Archived content in the process of being refreshed.
Metadata is not the only place we can harvest useful intelligence from within a PDF, as you will see within this module incremental updates can expose prereleases of the finalized document that may unintentionally disclose additional sensitive information. We will also explore how common data hiding techniques have failed in the past and extract sensitive information from these real life data disclosure incidents. If this wasnt enough we will also walk through removing document restrictions such as those that prevent the editing, copying, printing, and saving of a PDF. Last but definitely not least we will utilize a tool to perform brute force attacks to crack the document password protection mechanism utilized to restrict PDF file access.
Now that we are fairly familiar with the PDF Launch action it's time to experiment with it. In this learning module you will learn how to manipulate the default waring message box presented to your victim, evade the security patch released by Adobe in version 9.3.3 to disable the PDF Launch action, and also begin to pass interesting parameters to the Windows Command Interpreter (cmd.exe). Abusing the Launch action can be fun and by the end of this learning module it is our hope that you will begin to generate your own personalized attack scenarios utilizing this built-in feature of the PDF specification.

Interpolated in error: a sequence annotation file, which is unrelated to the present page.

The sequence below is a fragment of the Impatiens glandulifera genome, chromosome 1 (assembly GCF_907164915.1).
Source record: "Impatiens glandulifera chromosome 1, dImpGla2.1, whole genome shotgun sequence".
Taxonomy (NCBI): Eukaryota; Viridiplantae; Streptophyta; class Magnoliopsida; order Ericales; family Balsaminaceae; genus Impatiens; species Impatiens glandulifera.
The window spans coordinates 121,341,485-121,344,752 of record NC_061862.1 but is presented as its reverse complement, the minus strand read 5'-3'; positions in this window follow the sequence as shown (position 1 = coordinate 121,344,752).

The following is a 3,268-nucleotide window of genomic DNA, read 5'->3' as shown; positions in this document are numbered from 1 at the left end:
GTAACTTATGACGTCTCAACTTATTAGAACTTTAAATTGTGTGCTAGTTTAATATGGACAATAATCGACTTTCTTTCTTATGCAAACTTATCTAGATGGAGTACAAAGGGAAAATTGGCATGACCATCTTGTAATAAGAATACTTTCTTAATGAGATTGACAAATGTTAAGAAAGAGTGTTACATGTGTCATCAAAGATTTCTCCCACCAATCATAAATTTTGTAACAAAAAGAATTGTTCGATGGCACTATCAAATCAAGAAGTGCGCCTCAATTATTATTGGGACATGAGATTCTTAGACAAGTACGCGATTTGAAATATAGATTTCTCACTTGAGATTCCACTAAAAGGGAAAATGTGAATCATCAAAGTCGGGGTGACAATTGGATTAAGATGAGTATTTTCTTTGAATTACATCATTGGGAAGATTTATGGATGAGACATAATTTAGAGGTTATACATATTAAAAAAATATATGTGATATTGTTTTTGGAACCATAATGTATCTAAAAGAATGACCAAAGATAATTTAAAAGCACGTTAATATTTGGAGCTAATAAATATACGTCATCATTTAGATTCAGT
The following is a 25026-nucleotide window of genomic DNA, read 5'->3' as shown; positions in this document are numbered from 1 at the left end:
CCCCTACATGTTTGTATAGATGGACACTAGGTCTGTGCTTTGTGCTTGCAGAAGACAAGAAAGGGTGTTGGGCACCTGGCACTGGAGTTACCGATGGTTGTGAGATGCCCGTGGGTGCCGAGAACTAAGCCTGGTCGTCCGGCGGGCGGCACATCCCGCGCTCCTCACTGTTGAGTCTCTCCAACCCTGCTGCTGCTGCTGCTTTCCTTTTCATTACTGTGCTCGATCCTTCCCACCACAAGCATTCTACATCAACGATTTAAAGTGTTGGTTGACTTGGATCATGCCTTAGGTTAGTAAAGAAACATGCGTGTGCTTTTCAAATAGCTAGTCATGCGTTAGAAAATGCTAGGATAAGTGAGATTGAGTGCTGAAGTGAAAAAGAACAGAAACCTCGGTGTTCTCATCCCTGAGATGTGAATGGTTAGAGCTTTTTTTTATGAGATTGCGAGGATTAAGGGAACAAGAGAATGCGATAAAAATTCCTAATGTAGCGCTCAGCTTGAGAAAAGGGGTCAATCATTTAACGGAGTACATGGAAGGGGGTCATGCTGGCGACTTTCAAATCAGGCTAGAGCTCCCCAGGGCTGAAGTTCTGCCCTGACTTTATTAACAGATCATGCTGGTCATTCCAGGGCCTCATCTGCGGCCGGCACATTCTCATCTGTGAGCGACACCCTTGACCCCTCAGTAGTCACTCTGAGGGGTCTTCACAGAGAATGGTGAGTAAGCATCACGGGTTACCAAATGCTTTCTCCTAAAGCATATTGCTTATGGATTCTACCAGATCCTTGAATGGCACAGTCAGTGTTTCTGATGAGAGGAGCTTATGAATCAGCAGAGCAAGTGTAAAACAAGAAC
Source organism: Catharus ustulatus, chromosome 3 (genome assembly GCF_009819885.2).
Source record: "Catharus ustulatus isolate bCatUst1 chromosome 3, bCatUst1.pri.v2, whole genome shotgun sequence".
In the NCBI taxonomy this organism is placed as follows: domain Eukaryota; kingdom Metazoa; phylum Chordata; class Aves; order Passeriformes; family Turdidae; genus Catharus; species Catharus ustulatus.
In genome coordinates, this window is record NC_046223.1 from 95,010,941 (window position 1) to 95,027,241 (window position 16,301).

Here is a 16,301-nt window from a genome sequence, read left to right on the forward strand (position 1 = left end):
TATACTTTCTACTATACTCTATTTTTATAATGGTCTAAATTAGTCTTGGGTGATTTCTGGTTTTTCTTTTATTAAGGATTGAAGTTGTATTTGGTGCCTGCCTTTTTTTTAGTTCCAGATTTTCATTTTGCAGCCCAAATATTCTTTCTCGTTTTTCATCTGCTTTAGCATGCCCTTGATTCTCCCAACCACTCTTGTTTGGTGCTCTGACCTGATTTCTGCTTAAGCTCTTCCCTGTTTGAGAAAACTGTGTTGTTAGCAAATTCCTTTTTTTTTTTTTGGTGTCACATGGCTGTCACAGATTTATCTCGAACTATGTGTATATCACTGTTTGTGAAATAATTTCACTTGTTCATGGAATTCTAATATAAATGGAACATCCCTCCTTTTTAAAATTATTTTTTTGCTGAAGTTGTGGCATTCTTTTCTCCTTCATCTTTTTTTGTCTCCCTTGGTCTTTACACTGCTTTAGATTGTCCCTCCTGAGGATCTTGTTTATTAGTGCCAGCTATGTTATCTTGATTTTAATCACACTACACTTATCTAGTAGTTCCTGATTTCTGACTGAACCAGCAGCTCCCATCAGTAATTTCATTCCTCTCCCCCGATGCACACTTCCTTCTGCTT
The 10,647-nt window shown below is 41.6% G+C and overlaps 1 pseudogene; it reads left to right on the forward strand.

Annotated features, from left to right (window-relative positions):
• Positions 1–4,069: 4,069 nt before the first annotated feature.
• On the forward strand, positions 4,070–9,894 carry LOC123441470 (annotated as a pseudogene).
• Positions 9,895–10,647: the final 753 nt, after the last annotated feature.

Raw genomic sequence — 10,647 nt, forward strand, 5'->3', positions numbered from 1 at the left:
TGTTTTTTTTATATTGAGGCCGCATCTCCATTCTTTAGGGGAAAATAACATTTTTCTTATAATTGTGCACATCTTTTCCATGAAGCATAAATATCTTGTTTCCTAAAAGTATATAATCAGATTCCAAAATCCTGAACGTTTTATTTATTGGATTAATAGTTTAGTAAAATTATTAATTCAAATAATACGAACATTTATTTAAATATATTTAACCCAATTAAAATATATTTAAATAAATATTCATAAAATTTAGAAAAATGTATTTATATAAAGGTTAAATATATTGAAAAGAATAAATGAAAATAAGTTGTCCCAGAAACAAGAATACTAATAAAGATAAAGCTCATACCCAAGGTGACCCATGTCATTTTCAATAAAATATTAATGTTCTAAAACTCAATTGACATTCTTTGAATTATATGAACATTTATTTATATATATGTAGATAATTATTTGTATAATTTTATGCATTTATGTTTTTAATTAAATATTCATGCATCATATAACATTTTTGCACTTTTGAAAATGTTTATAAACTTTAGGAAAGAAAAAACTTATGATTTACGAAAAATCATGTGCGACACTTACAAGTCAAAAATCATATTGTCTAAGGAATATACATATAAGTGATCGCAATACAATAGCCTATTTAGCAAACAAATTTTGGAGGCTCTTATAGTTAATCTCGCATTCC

The fundamental principle for attacking server services, such as messaging, is all about understanding the language they speak. To understand this language we need to study the protocols that these servers operate within such as SMTP. We can do this by moving up the stack to layer 7 or the application layer where these server protocols live and operate. Think of server protocols just as you would think of visiting a foreign country. You are not going to be very effective in this foreign country if you cannot speak their native language, so you learn just enough of the foreign language to get by without any major hassles or issues. This can be the same way you should look at server protocols, as you need to learn and understand the important aspects of the protocol to speak its language to get what you want from it. In this lesson we will learn just enough about the messaging protocols to become effective at attacking them!
The Open Systems Interconnect (OSI) model is a way of defining how networks and communication systems operate. This model defines seven distinct layers that must be fully understood by both attackers and defenders of networks. Within these layers reside protocols that were not designed with security in mind and were developed to fulfill a functionality requirement. We as penetration testers or attackers must understand how different applications and services can be attacked within these different OSI layers. To compromise messaging we don't always have to compromise the application itself and this lesson will demonstrate how we can compromise messaging by attacking the lower level network protocols to carry out our attacks.
Regripper is an extremely powerful tool used in forensics investigations. It allows you to observe specific information on the drive including installed programs and previously uninstalled programs as well as hardware and operating system information. In this lesson you will learn some of the basic features of this tools.